Pistone: It would have given me the ability to sit in with made guys from other families. Get involved with guys with other made families, without someone from the Bonanno family. I could have said to my boss, Sonny Black, “Hey, you know, I’m gonna do business with so-and-so.” It woulda been okay. If you’re not a made guy, it’s a little harder to do business with somebody from another family.

You were in there for six years. Did you make friends?
Pistone: You can’t be in an operation, know people, see them seven days a week, 365 days a year, and not have some kind of friendship with them. But you have to know what that friendship is. It is strictly because of the environment you’re in. If you weren’t working undercover, and you weren’t in their environment, you wouldn’t be friends with them. And then I had to remember that I was dealing with gangsters and murderers who kill their own. They kill their best friends.

You were the best man at Benjamin Lefty Ruggiero wedding, the mobster that was played by Al Pacino in the movie “Donnie Brasco”. How did you react when you asked you to?
Pistone: It showed met that I had his confidence. I knew I was on the right track.

Next to Lefty, you become close to Sonny Black Napolitano. Soon after you lifted your cover, Lefty went to jail. Napolitano got killed because he vouched for you. Did you feel any remorse?
Pistone: I was not in there to get anybody killed. I was in there to gather evidence to put `em in jail. However they chose that life. I didn’t choose the life of a gangster. As a gangster you’re either gonna go to jail, or you’re gonna get killed.

How did they react when they discovered that you were not their friend but a cop?
Pistone: After the operation was over with, Lefty expressed total hate while talking to his attorneys. Sonny Black had told his girlfriend, “hey, Donnie was better than I was. Than we all were. He was doing his job.” And he said, “He never made us do anything that we wouldn’t have done anyway. He never made us commit any crime, or do anything that we wouldn’t have done. He just was better than we were.”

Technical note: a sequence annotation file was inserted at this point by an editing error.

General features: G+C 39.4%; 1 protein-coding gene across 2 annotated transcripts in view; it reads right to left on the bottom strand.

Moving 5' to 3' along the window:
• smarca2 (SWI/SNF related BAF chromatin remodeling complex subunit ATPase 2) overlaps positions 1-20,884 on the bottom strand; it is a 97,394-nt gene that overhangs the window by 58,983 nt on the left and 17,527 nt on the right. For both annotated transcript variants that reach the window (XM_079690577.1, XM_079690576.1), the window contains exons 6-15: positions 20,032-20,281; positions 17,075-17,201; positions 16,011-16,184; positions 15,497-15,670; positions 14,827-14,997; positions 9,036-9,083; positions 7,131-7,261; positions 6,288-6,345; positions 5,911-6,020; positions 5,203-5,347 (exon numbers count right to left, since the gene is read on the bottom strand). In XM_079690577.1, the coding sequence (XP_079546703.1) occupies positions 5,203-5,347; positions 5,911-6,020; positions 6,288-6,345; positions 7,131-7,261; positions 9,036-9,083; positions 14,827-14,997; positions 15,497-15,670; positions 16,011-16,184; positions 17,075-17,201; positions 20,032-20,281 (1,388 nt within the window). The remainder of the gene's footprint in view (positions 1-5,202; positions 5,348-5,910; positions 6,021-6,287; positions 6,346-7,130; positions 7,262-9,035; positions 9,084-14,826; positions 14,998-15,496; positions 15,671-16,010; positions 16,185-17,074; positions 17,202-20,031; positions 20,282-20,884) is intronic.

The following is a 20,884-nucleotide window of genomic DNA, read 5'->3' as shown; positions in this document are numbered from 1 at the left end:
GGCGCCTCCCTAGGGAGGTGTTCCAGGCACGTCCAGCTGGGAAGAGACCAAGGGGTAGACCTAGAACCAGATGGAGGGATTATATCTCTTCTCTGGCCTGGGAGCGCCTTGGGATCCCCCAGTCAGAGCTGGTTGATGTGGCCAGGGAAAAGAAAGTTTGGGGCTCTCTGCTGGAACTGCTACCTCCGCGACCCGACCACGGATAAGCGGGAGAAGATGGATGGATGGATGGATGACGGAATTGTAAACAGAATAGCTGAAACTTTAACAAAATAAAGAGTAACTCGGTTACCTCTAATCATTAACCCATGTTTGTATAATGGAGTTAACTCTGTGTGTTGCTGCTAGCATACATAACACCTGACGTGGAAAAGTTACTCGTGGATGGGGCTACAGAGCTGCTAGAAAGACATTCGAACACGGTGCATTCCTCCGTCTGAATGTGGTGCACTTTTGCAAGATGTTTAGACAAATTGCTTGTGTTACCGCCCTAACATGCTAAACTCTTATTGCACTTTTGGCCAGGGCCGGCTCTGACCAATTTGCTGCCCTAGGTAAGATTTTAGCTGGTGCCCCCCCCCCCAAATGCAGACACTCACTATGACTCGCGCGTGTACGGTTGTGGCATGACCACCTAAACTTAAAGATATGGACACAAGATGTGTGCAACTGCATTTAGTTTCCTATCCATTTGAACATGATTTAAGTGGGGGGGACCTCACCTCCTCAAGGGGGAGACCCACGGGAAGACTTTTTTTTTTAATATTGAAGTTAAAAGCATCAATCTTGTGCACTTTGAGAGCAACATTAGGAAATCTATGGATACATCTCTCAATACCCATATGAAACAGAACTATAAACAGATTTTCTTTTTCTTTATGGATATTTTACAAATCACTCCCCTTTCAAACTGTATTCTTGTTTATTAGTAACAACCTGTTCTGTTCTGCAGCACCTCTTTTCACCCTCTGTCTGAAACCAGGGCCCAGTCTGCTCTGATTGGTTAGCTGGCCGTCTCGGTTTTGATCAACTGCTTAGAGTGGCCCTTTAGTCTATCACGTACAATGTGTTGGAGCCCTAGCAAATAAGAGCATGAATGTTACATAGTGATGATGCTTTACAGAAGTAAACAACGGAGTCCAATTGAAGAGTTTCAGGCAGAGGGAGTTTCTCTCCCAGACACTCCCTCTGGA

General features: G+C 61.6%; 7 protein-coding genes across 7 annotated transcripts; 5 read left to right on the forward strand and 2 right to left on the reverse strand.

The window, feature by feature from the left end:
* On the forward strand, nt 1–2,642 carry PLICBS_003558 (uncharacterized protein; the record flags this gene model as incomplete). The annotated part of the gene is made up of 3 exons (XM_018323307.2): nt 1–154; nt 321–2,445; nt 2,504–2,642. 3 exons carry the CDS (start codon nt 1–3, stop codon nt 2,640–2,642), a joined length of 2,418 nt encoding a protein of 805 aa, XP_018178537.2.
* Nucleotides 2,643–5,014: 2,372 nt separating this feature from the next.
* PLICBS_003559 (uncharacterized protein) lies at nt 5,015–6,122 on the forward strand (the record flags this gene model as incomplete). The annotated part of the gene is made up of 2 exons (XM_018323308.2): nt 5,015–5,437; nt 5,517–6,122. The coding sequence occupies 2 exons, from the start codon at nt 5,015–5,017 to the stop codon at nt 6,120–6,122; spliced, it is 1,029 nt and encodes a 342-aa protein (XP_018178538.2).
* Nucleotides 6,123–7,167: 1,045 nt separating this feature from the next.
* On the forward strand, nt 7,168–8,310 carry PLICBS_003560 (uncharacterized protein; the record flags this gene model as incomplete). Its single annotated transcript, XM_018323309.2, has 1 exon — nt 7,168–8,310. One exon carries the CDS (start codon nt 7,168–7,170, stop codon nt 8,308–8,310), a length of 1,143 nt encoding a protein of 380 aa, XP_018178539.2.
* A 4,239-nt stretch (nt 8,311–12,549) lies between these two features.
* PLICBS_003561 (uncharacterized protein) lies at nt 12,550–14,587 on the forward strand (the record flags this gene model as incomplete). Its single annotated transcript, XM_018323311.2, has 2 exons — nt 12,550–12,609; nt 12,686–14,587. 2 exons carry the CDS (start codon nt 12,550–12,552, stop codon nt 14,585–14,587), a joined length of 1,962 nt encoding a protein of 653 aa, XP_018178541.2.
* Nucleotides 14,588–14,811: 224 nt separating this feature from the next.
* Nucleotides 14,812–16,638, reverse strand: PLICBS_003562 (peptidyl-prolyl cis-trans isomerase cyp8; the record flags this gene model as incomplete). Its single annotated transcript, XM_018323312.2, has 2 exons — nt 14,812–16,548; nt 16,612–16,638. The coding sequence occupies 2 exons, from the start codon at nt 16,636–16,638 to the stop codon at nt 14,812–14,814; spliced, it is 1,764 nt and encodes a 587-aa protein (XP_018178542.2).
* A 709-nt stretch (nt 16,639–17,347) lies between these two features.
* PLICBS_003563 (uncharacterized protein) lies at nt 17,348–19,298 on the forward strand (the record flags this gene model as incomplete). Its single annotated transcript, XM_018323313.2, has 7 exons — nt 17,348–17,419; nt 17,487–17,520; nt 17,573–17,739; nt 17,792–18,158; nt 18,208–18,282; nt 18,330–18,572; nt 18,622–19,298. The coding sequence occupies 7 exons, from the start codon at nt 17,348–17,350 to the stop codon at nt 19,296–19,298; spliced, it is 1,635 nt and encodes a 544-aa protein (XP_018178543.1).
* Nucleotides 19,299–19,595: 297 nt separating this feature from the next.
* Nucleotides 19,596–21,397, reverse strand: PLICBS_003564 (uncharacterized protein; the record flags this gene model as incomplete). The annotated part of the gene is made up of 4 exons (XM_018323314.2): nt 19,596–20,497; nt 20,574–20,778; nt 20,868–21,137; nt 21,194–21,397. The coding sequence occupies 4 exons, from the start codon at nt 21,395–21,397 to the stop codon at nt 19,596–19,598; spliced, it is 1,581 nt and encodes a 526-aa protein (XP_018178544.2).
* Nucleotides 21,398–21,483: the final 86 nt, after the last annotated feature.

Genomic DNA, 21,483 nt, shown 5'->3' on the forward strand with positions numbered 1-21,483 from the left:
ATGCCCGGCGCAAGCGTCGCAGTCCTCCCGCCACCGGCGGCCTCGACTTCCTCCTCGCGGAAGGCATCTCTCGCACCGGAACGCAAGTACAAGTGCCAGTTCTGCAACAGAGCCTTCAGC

There was even some sort of respect?
Pistone: From Sonny? Yeah.

Do you have any respect for them?
Pistone: They did what they believed in. They believed in being gangsters. When they found out that I was an undercover agent they stuck to being gangsters Sonny went out like a man. He coulda ran to the FBI, and became an informant, which he didn’t. He said, you know, “I’ll take my medicine.” Lefty was on his way to get killed. Just in time the FBI grabbed him. He spent 15 years in jail. Never said a word. They only let him out because he was dying of cancer. He could have become an informant and got a lighter sentence but he never did. I respect that.

What you describe is the famous code of silence, something movies and television shows glorify. How close are they to the real Mafia?
Pistone: The real Mafia is not as romantic. Mobsters don’t all quote Aristotle and Socrates. They’re thieves. They’re gangsters. They’re robbers, they’re killers. They hang out in bars and social clubs, but they don’t speak like Shakespeare.

If one breaks the secret, this code of silence, he gets killed, right?
Pistone: If one breaks it, yeah. That’s the death penalty.

How is it done?
Pistone: Generally they’ll take you somewhere. Get you comfortable. And then shoot you. Some guys strangle. They take a piece of piano wire and strangle a guy.

You wrote a book about your experience and describe a lot of low-level mobsters, who don’t seem to make all that much money. How good of a career is it to be a mobster?
Pistone: Gangsters have to steal every day to maintain a lifestyle. But it’s like anything else. Some guys have the ability to be good thieves. And some guys aren’t good thieves. Some guys have the ability to save money. Some guys spend it as fast as they steal it.

Who gets rich, everybody, or just the top-level people?
Pistone: It’s not any different than the average citizen. Some guys make an average salary, but they can manage their money, so they got money. I knew guys that would make $100,000 today, and be broke in two days. Went through $100,000 in two days, on gambling, or whatever. The money is there. How much you earn and how much you save is up to you.

Donnie Brasco got his money from the government. How lavishly did you spend it? Did you spend a lot of money? Did I invite people for drinks?
Pistone: I might buy dinner today. Tomorrow I didn’t buy. I couldn’t just keep spending. When you’re in undercover, you don’t want to be a guy that spends a lot of money. Because number one, they question, where you getting all this money? And number two, then they’re gonna target you as a mark, and they’re gonna keep milking you.

As a mobster you always live with the notion that you can get killed immediately, or you can get arrested. That is not a very pleasant state of affairs. What keeps these people in the Mafia?